What to do? Well, Vespa japonica sprays the nest with some of the acid/pheromone and brings in reinforcements, usually consisting of 30 or so fellow hornets. They then descend upon the beehive like an unholy plague of hell-born death engines and proceed to make this world a scary goddamned place. This is maybe 30 wasps against 30,000 bees and the 30,000 bees do not stand a chance.
Behold the hornets systematically seize them with huge, wicked jaws and literally fucking cut them apart, one by one by one by fucking one. In three hours, there are piles of limbs and heads and just fucking bits of things that could possibly have been alive at one point, and the hornets have stormed the hive and flown away with all the bee's children. Who will then be eaten.
Nature is fucking hardcore.

    Biological Globalisation: Bio-invasions and Their Impacts ...
    Wouter van der Weijden, ‎R. J. Leewis, ‎Pieter Bol - 2007 - ‎Science
    ... 119 Entropy 12 Epidemic 210 Epidinocarsuslopezi(a parasitoid wasp) 50, ... 142 punctatus Mauritian kestrel 70,85 Fallopia japonica see: Japanese knotweed sachalinensis see:giant knotweed Fan-leaf disease 70 FAO (Food and Agriculture ... 29 Florida 12,53,59,62,94,103,105 Fluted (cottony) scale insect Icerya pur- ...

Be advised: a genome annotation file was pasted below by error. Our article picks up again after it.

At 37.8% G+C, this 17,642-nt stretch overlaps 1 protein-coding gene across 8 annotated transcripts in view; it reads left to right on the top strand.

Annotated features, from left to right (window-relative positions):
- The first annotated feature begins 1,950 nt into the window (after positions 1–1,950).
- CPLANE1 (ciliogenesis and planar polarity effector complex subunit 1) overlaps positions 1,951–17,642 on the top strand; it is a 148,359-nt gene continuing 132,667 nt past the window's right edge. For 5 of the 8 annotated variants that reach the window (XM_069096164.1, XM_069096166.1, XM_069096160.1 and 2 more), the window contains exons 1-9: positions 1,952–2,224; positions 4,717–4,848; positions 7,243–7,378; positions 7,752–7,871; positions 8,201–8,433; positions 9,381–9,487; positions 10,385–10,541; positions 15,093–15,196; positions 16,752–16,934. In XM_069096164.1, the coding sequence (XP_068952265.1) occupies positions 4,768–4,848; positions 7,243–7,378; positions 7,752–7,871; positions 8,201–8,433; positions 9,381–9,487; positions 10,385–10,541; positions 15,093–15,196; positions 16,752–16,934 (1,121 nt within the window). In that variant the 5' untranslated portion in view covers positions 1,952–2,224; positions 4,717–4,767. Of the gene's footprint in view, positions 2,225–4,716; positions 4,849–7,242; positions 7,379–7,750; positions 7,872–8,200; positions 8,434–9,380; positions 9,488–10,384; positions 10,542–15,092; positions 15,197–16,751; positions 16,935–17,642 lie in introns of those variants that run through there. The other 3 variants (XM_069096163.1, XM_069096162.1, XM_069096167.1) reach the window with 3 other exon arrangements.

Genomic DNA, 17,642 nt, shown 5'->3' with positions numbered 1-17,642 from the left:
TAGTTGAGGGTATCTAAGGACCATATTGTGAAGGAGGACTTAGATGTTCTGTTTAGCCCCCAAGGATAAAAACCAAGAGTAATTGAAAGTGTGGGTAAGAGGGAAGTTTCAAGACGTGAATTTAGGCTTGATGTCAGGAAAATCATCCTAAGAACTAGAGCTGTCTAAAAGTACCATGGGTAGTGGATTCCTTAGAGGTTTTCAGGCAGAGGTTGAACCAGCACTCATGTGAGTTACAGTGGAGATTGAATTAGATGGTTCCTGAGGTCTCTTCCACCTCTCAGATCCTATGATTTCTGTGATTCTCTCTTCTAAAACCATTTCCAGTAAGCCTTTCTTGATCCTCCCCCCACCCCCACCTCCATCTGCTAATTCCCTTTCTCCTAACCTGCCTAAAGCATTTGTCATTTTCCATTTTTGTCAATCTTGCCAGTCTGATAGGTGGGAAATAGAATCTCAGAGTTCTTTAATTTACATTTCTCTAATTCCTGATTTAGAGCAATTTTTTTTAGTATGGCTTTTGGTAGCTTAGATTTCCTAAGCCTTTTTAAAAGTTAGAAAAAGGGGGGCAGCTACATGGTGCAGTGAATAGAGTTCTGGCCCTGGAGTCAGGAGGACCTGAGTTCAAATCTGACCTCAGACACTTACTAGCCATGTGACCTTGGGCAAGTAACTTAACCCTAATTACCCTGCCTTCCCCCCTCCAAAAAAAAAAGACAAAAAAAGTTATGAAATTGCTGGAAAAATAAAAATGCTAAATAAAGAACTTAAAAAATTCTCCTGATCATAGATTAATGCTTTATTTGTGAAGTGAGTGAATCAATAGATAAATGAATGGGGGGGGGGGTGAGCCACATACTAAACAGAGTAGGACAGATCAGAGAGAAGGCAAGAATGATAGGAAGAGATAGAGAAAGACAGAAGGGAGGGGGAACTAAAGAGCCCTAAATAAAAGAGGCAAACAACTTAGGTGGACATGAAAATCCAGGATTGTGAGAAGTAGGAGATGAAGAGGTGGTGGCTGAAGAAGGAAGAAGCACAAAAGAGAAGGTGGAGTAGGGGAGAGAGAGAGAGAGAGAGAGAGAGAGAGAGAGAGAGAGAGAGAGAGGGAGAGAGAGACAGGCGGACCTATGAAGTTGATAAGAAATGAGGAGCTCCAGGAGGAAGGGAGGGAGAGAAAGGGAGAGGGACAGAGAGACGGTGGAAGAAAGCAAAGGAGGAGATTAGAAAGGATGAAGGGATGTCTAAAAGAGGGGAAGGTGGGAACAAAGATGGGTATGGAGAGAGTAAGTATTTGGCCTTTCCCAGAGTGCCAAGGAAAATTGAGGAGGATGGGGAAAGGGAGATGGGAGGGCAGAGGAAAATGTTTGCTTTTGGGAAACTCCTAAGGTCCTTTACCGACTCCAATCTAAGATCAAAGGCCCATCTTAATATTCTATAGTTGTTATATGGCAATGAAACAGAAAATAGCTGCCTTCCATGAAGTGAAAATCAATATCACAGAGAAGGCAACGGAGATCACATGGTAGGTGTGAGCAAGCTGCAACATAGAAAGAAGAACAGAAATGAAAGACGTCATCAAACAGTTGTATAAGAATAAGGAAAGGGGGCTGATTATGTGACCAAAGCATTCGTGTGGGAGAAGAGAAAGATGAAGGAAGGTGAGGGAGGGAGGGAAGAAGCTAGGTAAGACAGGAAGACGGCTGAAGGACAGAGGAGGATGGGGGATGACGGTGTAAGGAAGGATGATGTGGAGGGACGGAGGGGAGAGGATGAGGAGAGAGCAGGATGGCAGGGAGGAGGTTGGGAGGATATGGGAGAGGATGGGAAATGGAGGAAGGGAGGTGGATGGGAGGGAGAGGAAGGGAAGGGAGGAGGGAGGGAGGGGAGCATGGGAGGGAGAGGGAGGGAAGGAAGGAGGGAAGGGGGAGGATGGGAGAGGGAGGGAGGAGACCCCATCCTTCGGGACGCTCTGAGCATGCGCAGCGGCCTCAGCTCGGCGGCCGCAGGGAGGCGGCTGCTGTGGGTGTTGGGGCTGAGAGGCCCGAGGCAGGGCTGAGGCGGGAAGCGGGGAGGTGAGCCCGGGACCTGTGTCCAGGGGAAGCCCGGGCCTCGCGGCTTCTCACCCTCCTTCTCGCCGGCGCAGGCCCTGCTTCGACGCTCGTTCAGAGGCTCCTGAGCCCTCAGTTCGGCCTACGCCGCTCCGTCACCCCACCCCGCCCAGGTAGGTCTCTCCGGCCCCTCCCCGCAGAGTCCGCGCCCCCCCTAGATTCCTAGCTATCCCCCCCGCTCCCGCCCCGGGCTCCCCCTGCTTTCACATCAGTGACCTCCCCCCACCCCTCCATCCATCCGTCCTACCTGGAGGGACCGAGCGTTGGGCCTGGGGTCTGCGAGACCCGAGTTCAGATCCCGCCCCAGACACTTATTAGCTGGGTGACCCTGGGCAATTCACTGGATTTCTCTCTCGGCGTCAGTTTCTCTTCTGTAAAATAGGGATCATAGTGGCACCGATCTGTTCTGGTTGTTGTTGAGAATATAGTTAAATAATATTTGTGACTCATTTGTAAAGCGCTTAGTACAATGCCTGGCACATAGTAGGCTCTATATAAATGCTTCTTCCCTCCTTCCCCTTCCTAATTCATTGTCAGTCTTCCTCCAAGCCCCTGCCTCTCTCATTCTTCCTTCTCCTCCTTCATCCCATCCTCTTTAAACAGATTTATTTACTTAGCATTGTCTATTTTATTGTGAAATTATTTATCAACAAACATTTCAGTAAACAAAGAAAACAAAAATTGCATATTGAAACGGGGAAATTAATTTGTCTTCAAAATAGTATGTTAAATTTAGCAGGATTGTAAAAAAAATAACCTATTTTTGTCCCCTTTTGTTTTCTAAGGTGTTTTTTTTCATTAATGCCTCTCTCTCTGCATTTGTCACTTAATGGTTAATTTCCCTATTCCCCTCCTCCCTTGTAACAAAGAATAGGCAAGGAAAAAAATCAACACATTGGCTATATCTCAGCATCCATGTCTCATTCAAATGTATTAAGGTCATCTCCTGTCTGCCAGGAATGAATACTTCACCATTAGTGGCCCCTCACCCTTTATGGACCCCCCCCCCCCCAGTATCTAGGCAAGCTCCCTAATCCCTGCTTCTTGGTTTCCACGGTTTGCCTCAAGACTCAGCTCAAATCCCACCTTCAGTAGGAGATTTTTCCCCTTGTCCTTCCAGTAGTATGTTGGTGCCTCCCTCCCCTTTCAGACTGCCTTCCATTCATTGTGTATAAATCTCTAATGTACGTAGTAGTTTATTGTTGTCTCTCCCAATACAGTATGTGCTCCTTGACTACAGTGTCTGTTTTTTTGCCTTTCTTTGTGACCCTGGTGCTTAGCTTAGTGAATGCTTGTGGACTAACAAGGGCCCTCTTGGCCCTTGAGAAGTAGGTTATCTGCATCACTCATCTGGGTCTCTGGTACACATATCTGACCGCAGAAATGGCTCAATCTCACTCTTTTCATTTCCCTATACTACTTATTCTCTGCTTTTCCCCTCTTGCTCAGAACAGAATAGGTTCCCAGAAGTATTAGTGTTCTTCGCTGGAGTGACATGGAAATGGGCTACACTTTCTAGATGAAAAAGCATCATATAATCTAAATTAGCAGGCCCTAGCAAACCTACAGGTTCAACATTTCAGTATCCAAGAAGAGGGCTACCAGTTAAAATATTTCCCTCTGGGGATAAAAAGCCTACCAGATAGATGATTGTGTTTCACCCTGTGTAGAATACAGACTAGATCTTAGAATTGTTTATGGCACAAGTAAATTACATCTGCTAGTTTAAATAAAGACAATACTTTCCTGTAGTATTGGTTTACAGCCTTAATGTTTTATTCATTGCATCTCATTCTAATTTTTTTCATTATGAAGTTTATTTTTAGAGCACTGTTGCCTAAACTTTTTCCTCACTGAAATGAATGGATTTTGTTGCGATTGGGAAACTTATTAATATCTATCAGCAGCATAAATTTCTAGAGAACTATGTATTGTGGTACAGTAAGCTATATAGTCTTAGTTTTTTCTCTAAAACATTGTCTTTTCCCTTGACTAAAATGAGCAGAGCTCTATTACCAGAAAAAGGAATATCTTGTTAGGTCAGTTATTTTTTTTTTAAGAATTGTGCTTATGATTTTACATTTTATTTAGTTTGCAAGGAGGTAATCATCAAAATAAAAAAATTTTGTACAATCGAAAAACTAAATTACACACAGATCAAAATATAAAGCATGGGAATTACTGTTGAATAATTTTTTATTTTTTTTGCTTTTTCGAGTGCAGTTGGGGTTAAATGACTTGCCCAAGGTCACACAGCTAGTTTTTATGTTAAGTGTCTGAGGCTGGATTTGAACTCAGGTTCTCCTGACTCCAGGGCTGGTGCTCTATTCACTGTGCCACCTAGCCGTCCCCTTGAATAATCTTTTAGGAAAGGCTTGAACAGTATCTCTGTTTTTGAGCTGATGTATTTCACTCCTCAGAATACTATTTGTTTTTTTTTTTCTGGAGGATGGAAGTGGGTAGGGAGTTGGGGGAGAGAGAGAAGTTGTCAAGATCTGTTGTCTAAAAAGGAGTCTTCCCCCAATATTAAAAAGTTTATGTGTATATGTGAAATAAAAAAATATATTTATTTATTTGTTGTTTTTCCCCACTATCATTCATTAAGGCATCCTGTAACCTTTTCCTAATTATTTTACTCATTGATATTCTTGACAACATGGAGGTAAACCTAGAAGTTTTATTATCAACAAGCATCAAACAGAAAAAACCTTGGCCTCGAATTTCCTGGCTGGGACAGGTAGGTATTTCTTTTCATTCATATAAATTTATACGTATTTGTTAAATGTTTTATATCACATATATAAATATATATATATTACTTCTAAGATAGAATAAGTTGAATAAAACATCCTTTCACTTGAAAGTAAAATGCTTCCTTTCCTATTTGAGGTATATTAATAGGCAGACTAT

PLOS ONE: Genetic Diversity of the Invasive Gall Wasp ...

    May 13, 2015 - Although destructive and rapid insect invasions are widely reported [11–15], the ... The eucalyptus gall wasp was originally described as a thelytokous ..... to temperatures indicates that there can be large spatial, temporal, and ..... males in parthenogenetic populations of Asobara japonica (Hymenoptera: ...

    Genetic Diversity of the Invasive Gall Wasp Leptocybe invasa
    National Center for Biotechnology Information
    by F Nugnes - ‎2015 - ‎Cited by 1 - ‎Related articles
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    [PDF]Edible Insects - Future prospects for food and feed security

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    Any effort to release the huge potential that insects offer for enhancing food security ...... Wasp nest (five species) From 1 to 4 nests a year per family ...... a globalizedworld the likelihood of such pandemics is increasing. .... Oxya japonica. 149.